De Blauwe Bonbon turns an underrated spot in Rotterdam’s Oude Westen neighborhood into a place for casual encounters and intimate evenings. Located inside and around the first floor of architect Pieter Weeda’s striking blue residential building, we based the concept for De Blauwe Bonbon on the role that the capilé – a kiosk typical for Lisbon – has played in the urban landscape of the Portuguese capital since the 19th century.¹
Around that time, the capilés were spread around city squares, crossroads, and pedestrian streets to enrich these sometimes neglected areas with social and commercial functions. At the capilés, people stop on their way to quench their thirst, talk about their day or buy lottery tickets, tobacco, newspapers, and other everyday items.
Pieter Weeda’s 1990s building block shares some similarities with these Lisboner kiosks. It is located in the middle of a square in a very diverse and colorful neighborhood, and like the capilés, its striking shape, bright colors, and continuous eaves make it stand out from its surroundings. In Weeda’s original design, the block works like an elevated urban villa, with the first floor being a transparent space between its ‘legs’, housing a cafe and shop. However, due to changes and additions over time, this idea no longer matches reality. The original bright windows are replaced by dark-tinted ones, and recently internal division walls have been added. The building is positioned in the middle of a square, dividing it into a front square adjacent to the Nieuwe Binnenweg and a rear square, the Rijnhoutplein. Despite its central position, it is not an omnidirectional design: the architect chose to let the block face the Nieuwe Binnenweg and make the rear facade much soberer in appearance. In the redevelopment of De Blauwe Bonbon, we seized the opportunity to open the building up at its street level, activating the Rijnhoutplein and fitting it to its central position.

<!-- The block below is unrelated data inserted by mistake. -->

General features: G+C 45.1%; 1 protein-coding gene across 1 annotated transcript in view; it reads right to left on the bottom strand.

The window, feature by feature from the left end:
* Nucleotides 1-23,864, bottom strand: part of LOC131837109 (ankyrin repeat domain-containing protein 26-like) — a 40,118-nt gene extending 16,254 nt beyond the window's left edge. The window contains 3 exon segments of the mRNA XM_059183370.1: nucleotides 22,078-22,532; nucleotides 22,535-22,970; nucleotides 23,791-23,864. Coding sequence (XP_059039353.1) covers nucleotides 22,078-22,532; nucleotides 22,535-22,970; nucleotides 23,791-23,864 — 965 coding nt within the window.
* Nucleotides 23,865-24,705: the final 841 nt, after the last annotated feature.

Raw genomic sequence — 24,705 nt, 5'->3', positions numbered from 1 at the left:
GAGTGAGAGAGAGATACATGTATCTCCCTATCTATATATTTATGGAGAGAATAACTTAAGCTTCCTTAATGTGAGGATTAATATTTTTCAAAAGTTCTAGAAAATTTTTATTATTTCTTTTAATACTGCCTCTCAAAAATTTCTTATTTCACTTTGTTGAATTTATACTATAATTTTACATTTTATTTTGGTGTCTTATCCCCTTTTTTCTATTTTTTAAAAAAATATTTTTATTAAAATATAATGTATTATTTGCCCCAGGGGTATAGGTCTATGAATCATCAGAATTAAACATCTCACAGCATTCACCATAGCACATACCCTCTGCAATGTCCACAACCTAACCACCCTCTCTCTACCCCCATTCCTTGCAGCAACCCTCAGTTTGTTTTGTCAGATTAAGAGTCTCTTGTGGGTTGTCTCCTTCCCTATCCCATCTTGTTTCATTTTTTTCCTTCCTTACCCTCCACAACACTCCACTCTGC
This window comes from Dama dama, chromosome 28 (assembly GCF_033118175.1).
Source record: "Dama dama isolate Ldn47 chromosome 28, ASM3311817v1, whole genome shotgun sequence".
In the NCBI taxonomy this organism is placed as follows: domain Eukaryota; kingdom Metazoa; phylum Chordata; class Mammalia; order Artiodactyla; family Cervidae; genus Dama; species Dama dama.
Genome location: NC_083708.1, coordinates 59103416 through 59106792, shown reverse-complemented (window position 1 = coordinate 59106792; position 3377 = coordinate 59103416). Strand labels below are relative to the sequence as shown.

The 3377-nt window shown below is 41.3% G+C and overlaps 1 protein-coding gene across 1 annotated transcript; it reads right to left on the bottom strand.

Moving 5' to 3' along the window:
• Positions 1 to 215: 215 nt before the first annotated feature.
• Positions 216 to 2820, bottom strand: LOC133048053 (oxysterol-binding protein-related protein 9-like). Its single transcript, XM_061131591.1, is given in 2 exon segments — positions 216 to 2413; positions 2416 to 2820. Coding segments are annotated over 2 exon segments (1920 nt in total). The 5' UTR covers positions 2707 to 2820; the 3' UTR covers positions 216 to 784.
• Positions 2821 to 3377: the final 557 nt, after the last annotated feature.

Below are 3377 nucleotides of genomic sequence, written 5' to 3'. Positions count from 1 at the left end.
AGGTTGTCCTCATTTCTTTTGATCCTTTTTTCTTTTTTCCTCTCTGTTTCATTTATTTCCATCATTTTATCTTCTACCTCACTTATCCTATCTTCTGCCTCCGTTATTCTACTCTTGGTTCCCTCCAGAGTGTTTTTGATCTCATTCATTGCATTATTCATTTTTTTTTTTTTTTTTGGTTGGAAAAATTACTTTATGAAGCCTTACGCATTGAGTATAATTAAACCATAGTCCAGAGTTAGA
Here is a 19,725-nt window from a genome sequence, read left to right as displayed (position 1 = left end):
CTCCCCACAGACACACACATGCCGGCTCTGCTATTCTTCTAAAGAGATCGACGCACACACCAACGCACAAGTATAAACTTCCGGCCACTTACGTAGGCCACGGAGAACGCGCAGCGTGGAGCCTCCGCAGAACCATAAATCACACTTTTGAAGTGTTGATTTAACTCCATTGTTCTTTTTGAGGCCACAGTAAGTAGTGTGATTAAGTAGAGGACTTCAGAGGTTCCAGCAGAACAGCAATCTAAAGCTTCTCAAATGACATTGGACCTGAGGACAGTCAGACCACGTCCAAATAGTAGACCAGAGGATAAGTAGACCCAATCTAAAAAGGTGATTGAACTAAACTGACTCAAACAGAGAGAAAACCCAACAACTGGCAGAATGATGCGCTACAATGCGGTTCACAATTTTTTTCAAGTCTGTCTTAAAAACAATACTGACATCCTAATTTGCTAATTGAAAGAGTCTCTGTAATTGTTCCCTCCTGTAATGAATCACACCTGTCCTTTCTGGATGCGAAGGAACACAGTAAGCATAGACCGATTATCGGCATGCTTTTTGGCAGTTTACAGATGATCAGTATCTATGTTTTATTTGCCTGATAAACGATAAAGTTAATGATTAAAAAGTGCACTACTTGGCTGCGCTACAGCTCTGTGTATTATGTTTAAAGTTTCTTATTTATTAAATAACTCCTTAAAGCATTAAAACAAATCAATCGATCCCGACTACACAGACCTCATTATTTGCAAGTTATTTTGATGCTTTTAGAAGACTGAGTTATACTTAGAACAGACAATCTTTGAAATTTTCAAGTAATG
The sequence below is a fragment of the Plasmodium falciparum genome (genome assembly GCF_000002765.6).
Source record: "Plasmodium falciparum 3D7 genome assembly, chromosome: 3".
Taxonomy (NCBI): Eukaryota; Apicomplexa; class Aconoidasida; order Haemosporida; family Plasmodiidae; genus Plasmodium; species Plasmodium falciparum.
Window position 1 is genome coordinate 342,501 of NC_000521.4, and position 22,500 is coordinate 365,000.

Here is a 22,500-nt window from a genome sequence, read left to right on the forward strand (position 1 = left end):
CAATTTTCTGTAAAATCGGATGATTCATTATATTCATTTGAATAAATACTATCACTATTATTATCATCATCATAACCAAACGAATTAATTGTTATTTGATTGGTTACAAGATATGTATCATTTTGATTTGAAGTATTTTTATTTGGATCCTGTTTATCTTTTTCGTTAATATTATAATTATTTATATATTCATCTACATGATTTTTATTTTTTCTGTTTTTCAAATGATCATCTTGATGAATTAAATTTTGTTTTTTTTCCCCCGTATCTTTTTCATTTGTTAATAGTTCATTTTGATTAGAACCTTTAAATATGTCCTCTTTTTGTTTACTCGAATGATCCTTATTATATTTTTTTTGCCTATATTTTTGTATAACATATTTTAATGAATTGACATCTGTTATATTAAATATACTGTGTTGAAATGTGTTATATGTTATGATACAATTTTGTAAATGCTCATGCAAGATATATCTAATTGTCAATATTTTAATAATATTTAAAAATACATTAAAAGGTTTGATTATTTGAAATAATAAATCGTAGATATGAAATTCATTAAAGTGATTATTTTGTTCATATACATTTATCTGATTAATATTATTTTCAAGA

We combined De Blauwe Bonbon’s urban context and the present architectural qualities with the social functions of the capilé. To make it work programmatically, we needed to maintain a low social threshold. Game nights, karaoke, and neighborhood meetings prove to be great additions to traditional hospitality concepts by including the diverse community throughout the week. By making optimal use of the pavilion-like character, we turned the eaves into a striking signal. “Come in! You don’t want to miss this.”
1. de Almeida Brito, C. (n.d.). An Ode to Lisbon’s Kiosks by Photographer Richard John Seymour. The Spaces. https://thespaces.com/once-obsolete-these-staples-of-city-life-are-making-a-comeback/